Thursday, February 15, 2007

This Just In: The Global Warming Debate is Still Unsettled

In case you were wondering, we still don't know the answers to, well just about any global warming questions. But it sort of makes you wonder: would we change any of our behaviors if we knew we were "killing" the planet? And what degree of certainty would we require? If scientists told us "well, we can't possibly say with 100% certainty, but we are 90% sure that global warning is caused by our emissions," would we say "bah! Get back to me when you're at 95% and we'll talk."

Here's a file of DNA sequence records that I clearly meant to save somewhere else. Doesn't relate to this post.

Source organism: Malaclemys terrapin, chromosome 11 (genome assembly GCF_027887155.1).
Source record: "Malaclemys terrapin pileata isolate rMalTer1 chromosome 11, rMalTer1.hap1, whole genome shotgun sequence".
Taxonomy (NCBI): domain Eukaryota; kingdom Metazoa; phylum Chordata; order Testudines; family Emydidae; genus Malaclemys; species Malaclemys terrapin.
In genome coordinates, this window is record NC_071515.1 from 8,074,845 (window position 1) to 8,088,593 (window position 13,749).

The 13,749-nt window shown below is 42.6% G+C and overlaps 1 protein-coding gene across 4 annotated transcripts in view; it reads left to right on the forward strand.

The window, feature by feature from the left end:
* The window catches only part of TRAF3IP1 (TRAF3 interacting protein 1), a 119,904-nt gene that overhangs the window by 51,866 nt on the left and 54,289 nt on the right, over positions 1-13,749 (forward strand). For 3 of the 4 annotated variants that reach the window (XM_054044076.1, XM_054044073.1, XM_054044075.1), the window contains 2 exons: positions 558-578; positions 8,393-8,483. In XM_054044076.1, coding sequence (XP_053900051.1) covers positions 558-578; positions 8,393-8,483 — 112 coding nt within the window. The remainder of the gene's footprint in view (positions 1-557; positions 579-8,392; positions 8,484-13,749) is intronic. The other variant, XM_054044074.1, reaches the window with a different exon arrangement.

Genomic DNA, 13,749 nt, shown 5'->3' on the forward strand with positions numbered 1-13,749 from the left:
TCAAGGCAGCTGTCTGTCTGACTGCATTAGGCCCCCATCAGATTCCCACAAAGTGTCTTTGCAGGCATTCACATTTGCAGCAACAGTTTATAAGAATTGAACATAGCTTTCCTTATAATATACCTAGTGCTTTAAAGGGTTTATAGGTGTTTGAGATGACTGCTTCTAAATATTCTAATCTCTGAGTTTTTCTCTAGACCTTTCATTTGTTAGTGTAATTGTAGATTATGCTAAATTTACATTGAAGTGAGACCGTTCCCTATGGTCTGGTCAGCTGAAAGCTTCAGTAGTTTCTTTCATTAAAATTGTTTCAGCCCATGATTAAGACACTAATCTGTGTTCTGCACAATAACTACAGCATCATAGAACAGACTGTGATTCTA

And even if science gave us an unequivocal 100%? Hey, we've always got Hume and the problem of induction.

I guess my point is, maybe we should stop obsessing over the degree of certainty, and start asking ourselves whether and what changes we'd be willing to make, and whether they would actually result in a reduction of utility--of the level of happiness in our lives. In other words, the famous pseudo-pragmatic Pascal's wager, applied to our ecological behaviors.

(I realize this post sounds pretty "green"--it's not really intended to be. I'm just being critical about how we tend to frame the debate.)

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